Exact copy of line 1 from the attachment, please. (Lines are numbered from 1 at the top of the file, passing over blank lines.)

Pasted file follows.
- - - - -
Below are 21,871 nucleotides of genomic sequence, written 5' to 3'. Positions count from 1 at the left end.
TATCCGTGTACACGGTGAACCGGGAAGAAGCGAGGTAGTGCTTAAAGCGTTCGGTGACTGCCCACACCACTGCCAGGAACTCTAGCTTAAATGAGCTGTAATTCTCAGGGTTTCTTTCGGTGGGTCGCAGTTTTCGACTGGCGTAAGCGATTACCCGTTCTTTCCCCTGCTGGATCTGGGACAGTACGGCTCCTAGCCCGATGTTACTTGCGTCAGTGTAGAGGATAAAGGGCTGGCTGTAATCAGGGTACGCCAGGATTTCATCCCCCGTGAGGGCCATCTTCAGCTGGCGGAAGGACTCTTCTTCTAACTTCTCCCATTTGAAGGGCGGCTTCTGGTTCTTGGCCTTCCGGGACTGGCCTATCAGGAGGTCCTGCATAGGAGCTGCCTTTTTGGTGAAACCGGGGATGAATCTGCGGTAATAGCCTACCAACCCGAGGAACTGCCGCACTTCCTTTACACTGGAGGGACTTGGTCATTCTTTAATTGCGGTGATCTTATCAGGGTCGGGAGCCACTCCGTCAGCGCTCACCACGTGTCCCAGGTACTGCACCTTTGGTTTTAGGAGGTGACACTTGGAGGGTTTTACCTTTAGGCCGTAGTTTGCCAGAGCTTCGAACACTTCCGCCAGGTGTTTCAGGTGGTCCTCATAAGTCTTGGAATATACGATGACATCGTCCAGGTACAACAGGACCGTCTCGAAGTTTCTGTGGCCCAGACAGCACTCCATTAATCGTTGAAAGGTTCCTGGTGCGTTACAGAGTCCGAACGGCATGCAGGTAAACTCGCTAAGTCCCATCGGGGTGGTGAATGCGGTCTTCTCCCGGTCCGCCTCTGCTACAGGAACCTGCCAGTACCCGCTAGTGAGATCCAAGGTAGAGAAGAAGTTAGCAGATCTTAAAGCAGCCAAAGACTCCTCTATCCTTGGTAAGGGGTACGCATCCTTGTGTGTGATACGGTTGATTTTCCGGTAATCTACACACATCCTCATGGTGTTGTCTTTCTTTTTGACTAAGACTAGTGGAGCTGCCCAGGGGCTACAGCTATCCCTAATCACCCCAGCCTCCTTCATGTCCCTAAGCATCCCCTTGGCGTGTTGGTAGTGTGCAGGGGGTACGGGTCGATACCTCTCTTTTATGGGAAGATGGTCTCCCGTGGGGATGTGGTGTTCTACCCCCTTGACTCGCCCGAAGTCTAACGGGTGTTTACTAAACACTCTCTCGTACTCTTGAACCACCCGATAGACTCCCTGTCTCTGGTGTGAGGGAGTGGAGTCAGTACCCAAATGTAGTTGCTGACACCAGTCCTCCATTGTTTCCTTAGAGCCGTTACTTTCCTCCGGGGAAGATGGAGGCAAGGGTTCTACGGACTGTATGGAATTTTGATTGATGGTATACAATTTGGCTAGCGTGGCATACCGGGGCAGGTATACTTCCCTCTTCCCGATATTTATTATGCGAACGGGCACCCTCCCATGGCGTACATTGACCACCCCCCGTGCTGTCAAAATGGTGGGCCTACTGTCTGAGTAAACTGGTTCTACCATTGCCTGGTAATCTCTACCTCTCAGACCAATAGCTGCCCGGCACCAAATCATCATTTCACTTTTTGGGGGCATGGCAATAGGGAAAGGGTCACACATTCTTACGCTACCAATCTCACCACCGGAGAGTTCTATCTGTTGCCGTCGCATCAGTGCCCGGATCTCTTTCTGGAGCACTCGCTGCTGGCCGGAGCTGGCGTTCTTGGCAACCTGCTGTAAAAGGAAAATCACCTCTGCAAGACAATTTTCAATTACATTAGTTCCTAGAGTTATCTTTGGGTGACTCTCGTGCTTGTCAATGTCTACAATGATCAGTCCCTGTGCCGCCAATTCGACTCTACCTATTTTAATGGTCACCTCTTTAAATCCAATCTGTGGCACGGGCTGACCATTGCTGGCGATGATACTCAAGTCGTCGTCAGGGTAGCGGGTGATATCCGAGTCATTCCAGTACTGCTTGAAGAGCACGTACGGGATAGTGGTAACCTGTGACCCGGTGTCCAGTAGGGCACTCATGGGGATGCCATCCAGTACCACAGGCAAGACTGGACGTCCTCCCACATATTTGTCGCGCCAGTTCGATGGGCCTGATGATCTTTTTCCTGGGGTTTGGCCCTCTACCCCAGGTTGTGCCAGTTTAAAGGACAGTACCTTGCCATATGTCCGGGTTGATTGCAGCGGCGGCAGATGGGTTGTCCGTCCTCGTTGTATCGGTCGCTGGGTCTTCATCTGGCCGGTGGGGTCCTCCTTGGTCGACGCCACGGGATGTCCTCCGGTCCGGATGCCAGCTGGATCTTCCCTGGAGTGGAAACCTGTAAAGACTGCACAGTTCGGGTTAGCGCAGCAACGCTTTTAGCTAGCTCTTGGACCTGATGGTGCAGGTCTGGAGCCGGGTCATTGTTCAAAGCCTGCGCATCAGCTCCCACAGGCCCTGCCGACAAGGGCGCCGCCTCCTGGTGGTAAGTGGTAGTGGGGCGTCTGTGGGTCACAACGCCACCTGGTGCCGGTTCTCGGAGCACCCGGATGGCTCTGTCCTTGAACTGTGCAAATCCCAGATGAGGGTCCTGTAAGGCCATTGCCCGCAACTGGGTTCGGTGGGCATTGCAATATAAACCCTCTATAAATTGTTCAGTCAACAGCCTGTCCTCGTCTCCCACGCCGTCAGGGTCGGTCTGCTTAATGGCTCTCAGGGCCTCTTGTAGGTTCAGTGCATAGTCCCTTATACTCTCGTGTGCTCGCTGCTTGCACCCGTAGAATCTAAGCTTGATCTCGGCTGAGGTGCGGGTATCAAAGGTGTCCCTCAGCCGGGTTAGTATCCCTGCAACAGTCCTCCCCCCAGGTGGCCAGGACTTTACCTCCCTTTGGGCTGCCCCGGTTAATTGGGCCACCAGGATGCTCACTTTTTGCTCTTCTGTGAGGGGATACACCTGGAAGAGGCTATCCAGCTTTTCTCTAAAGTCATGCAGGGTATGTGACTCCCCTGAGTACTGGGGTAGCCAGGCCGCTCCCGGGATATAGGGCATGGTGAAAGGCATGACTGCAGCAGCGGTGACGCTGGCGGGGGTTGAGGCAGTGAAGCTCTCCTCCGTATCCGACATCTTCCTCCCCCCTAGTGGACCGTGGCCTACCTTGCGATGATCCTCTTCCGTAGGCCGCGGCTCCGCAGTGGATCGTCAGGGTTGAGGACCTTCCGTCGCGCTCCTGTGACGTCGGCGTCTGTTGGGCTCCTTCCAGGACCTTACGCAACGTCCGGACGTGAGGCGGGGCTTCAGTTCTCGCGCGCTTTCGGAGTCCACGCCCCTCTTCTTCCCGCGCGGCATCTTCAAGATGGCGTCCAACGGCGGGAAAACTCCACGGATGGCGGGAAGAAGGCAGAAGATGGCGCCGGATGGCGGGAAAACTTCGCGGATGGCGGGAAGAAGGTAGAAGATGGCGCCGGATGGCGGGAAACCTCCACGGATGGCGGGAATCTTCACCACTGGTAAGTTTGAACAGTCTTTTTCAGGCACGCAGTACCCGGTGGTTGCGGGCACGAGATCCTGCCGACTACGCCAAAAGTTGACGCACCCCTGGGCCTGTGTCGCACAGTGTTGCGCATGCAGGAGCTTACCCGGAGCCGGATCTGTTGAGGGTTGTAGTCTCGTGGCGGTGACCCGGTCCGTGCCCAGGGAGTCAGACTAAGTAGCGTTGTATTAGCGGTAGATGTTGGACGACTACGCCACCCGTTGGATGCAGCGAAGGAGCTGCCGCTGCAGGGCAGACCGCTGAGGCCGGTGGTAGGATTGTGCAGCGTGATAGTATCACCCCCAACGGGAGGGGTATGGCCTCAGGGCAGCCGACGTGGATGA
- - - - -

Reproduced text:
Below are 21,871 nucleotides of genomic sequence, written 5' to 3'. Positions count from 1 at the left end.